How To Introduce Your New Dog To Your Current Dog
Many dogs appreciate the company of a canine companion, especially if their owner is out at work during the day.
Multi-dog households can work well, but how do you introduce your new dog to your current dog safely and without stressing either party?
Read on for our top tips!
Before you bring another dog into your home, you need to think very carefully about your current dog’s temperament and nature.
If your dog enjoys playing with other pups at the dog park, is friendly and sociable, and loves to interact with other canines, the chances are that he’ll get along fine with a new dog in your home. In fact, your current dog will most likely be thrilled to have a new friend for company, especially when you’re out at work.
However, if your dog is shy or unpredictable around other dogs, you should think twice before trying to bring another dog into your home.
If you decide to go ahead and offer a home to another dog, here’s how to do it!
Your current dog views your home as his territory and bringing a new dog right into your house could trigger an aggressive reaction. Instead, before taking your new dog indoors, take both dogs for a walk together.
Keep both dogs leashed and walk them together in the same direction but at a safe distance. At this stage, don’t allow the dogs to sniff each other or get too close. Watch for signs of anxiety or aggression, and be ready to separate the dogs quickly if necessary.
Signs that things are about to turn nasty include:
- Stiff body posture
- Bared teeth
- Ears pinned back
If either dog exhibits any of those signs, increase the distance between the two dogs, and continue walking.
If everything is going well and the dogs show no signs of aggression, you can allow them to play off-leash.
Taking a trip to your local dog park is a good idea for this stage in the introduction process. There’ll be plenty going on at the dog park that the dogs can get involved in, such as meeting and greeting other pups and joining in with games.
That allows you to watch the dogs and assess how they behave around each other. One very positive sign to watch out for is the universally understood doggy “come and play” signal, where both dogs bow with their elbows to the floor and rear ends in the air.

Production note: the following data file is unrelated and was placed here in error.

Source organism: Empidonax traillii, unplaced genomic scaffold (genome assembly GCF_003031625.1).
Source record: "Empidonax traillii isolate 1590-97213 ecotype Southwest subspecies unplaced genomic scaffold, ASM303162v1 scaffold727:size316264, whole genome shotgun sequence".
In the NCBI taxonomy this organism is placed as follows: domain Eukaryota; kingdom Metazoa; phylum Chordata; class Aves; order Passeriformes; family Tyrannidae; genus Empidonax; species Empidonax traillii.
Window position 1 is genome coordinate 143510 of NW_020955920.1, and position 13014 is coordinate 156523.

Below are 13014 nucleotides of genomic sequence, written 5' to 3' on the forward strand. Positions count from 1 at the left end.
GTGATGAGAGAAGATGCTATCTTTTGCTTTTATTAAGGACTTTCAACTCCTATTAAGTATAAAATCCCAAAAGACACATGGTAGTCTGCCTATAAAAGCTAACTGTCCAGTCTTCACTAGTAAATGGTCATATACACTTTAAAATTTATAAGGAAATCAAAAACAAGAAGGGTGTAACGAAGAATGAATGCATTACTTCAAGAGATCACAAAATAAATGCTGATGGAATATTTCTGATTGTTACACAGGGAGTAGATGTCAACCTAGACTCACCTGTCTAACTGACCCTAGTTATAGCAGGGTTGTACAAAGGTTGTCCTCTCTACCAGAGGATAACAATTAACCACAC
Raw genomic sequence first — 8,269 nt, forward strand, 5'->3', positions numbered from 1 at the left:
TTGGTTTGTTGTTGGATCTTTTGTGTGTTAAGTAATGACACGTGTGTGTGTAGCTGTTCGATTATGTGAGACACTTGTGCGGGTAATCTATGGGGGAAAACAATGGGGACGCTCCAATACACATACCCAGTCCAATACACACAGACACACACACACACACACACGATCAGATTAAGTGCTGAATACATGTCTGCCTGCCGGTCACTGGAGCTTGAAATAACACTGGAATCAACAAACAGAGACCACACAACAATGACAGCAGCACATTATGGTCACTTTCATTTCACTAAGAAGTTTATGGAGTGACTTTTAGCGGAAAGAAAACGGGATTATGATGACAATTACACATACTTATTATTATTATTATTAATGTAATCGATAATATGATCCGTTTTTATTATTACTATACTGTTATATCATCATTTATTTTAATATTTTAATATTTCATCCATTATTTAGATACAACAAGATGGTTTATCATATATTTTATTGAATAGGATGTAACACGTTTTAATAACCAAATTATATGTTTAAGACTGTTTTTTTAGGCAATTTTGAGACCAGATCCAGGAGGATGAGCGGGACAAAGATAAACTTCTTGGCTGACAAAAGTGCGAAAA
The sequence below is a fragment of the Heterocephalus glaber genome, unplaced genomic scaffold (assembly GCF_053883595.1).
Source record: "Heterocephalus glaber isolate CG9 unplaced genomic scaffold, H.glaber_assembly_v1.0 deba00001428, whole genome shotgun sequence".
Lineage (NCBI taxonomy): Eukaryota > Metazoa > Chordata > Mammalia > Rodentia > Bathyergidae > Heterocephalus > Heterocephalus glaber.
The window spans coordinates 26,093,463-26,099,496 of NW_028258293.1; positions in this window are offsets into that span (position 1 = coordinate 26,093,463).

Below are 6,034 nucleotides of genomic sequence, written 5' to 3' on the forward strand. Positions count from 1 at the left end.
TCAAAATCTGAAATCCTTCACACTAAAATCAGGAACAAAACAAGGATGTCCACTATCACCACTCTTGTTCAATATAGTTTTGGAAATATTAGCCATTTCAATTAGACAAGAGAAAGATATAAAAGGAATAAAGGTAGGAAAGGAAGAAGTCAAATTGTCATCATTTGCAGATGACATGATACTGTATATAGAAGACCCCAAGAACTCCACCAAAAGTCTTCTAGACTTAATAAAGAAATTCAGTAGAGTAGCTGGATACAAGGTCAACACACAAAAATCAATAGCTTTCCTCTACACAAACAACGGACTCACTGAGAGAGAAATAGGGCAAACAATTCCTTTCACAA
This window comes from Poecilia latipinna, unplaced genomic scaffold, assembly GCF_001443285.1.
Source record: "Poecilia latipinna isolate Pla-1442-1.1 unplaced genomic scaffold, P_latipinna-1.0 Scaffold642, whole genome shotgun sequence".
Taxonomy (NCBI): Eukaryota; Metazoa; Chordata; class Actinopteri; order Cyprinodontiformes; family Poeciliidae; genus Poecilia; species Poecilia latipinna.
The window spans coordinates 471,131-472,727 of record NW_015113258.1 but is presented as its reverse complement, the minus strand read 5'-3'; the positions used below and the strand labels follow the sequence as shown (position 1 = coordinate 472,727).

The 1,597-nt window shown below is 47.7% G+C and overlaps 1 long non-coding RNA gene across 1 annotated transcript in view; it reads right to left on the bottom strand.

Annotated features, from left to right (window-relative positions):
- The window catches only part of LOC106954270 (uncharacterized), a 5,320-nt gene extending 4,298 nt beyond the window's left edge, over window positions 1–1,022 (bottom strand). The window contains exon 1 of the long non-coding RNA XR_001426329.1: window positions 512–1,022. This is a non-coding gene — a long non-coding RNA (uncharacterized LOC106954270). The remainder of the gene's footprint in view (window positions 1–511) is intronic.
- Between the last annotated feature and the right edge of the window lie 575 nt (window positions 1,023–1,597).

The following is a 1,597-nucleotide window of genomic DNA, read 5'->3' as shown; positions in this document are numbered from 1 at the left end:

Disagreements between the dogs are most likely to take place inside your home. There’s not much space indoors, and the dogs can be pushed close together in confined spaces, leading to accidental scuffles.
Don’t bring both dogs into the house together. Instead, ask a family member to take your current dog out for a walk while bringing the new dog inside. That way, the new dog can check out his new surroundings alone.
Now, have your new dog in a large room where there’s plenty of space. Pick up any toys, treats, beds, and food that could cause tension between the two dogs. Your current dog can now come inside to join his new friend.
Here are a few tips for a happy, harmonious future for both your dogs.
Always keep the two dogs separate at mealtimes.
We recommend either keeping the dogs in separate rooms, using a baby gate or putting one dog in a crate with dividers.
It’s crucial that you don’t allow one dog to hover over the other while he eats, and always monitor the dogs closely in case of tension. When the dogs have finished eating, pick up the bowls right away.
As natural denning animals, dogs can be very protective of their personal space, and sometimes, a fight can break out if one dog steals the other’s bed or goes into his crate.
So, provide both dogs with separate beds and crates.
It’s better not to leave your current dog’s toys lying around when the new dog arrives, as that can cause conflict.
Sometimes, taking both dogs to a pet store and buying them a new toy each works well. Each dog then has his own precious toy to play with. Watch the dogs closely for signs of guarding, such as snapping at the other dog or stealing his toy.
If you must go out or leave the dogs alone, always keep them separate when you’re not there to keep an eye on them. That keeps the dogs safe, gives you peace of mind, and allows the dogs some important downtime apart from each other.
That rule goes for the longer term and when the new dog first takes up residence.
All dogs appreciate some alone time. So, it’s important to include some breaks between playtime sessions and in a busy household.
Give each dog their own designated space, either in a separate room, behind a baby gate, or simply by covering each dog’s crate so that they each enjoy some privacy.
Bringing a new dog into your home is an exciting time, especially if you already have a dog.
You can keep things harmonious by introducing the dogs to each other away from the house, perhaps in a dog park where the pup can play together. Give each dog his own space in the house, provide separate beds and crates for the dogs, and be vigilant around feeding times.
With patience, sympathy, and thoughtfulness, you can make your new dog’s arrival a happy, safe occasion for everyone.